At first glance, this page on adding nipples to bra catalogues would seem to be schoolboy humour. However, read it through. Read the following pages too... it surprised me. Quite funny really!
It has most certainly been an odd day. The aim to devote some time to the garden was scuppered by two factors. Firstly, I couldn't shift my sorry ass out of bed before 11.30, and secondly, when I reviewed the weather at this time, I was glad I'd had the extra sleep, since it would have been highly unpleasant gardening in such conditions - damp and nasty.
I've amused myself by writing a wholly inappropriate song on a work-related topic. Musically it's ok and lyrically it's entertaining... the problem is that it has a maximum target audience of about 10 people. Still, it continues to amuse me. Perhaps I'll rewrite the lyrics for another purpose one day.
The shopping at Asda was expensive, but I have managed to use the remainder of this year's rhubarb harvest - it was most unimpressive - and stock up my freezer with my world-class crumble. In this case, owing to a last-minute miscalculation on the subject of sugar, I managed to cover my apple and rhubarb mixture (there really wasn't much rhubarb - hence it getting second billing) with some sort of bizarre cookie dough. However, it tastes pretty reasonable and it will tide me over the winter months. The non-sequitur of Asda price and cooking is actually not a non-sequitur... I just didn't explain myself. I have not really done much in the way of a weekly big shop for a while, usually buying ingredients for sandwiches, soup and little more. Today I tried to buy everything I had run out of. Of course, I forgot a few essentials, so I feel a bit cheated. Such is the way of the world.
This evening I watched "Dr Strangelove". This has to be one of the most amazingly well-constructed films I've seen. The secret is in keeping it tight and concise. Modern films could learn a lot from this 90 minute masterpiece. I then found the time slipping away when I watched the documentary that was also on the DVD... however, that was more because it was making frequent references to the film I'd just seen and so kept my interest.
Friday, September 5
Limitations at The Hyena
The gig guide, which serves as a memorial to the gigs I've done as well as a schedule of what's coming up, is now updated to show what I'll be up to for the rest of the year. Hopefully, I'll do more than is written. Equally, however, I've decided to be a little bit more careful about travelling huge distances for short spots with no fee. Basically, I can't afford to give myself away (even if I'm only worth giving away) as much as I was before August. It's been a fun few months doing stand-up so far, but it will become a very expensive and unsatisfactory hobby if I continue doing it as before.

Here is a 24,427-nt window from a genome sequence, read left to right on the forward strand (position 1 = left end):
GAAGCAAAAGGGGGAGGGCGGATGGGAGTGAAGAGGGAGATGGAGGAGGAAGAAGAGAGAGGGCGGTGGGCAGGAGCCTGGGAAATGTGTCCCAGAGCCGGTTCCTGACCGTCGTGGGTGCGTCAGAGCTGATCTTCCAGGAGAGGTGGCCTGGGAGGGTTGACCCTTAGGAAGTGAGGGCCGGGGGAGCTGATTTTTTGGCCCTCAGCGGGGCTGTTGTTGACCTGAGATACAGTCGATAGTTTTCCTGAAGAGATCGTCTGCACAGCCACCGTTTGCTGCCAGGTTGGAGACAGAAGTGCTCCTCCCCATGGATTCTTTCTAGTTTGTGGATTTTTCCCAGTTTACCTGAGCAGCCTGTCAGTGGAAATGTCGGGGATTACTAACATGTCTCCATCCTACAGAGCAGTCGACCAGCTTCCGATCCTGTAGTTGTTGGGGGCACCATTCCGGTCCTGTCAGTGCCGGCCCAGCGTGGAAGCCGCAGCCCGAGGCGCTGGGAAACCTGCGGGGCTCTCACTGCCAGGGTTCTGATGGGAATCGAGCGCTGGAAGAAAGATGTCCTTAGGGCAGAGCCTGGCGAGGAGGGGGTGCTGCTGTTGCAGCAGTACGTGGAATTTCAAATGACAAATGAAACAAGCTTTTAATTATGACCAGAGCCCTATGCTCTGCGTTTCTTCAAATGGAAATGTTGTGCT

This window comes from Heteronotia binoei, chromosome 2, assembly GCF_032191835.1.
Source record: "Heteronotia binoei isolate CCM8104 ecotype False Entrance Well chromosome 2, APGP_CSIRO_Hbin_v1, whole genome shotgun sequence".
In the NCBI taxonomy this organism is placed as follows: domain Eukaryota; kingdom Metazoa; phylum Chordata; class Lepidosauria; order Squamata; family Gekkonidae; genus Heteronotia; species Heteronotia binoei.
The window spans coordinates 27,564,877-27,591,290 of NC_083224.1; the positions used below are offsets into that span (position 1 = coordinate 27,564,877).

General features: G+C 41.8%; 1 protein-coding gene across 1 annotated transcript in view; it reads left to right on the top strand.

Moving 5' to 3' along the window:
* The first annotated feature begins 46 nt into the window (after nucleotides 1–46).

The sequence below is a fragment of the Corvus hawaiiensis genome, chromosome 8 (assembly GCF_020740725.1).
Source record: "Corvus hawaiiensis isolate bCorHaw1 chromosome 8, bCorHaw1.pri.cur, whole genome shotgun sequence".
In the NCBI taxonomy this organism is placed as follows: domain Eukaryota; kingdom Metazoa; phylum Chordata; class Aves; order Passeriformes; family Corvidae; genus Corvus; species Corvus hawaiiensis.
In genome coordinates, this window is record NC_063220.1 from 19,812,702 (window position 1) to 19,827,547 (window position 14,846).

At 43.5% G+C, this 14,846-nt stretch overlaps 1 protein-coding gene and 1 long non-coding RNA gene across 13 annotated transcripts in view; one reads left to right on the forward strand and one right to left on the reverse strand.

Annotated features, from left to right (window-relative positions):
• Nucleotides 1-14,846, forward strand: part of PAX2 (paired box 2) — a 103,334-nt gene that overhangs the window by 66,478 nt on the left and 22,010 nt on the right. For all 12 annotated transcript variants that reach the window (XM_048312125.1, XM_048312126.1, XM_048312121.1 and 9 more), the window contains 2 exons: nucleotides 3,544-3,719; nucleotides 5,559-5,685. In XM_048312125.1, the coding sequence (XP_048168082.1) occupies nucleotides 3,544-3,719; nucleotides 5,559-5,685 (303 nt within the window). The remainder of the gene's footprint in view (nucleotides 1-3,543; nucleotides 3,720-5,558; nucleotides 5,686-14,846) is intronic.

The gig at the Hyena tonight showed me my limitations. I can make an audience laugh, but some of my material and some of my delivery runs the risk of losing momentum. I may simply have to learn to be funnier... or bigger. Bizarrely, I think it's down to the size of my stage persona and the size of the laughs I'm trying to raise. Who would have thought I'd want to be bigger?
Post gig groupies are an interesting side to this business... I should point out that I'm only capable of talking, which is probably good, since that's all I'm marked for.
Not a terrible gig tonight. Not a storming roof-raiser either... but perhaps now the dreams can end.
Oh yes, and I must remember to laugh at the bizarre blood-donation session with a funeral occurring next door.
Monday, September 1
Forgot to mention that I saw The Wall this weekend too. What an odd experience that is. I'd like to say that I understood it, but I'm not certain that would be the truth.
Talking of not understanding things - here's the best spam mail I've ever received:
I'm a time traveler stuck here in 2003. Since nobody here seems to be able to get me what I need (safely here to me), I will have to build a simple time travel circuit to get where I need myself. I am going to need an easy to follow picture diagram for a simple time travel circut, which can be built out of (readily available) parts here in 2003. Please email me any schematics you have. I will pay good money for anything you send me I can use. Or if you have the rechargeable AMD dimensional warp generator wrist watch unit available, and are 100% certain you have a (secure) means of delivering it to me please also reply. Send a separate email to me at: firstname.lastname@example.org. Do not reply back directly to this email as it will only be bounced back to you.
All content ©2001 - 2012 Ashley Frieze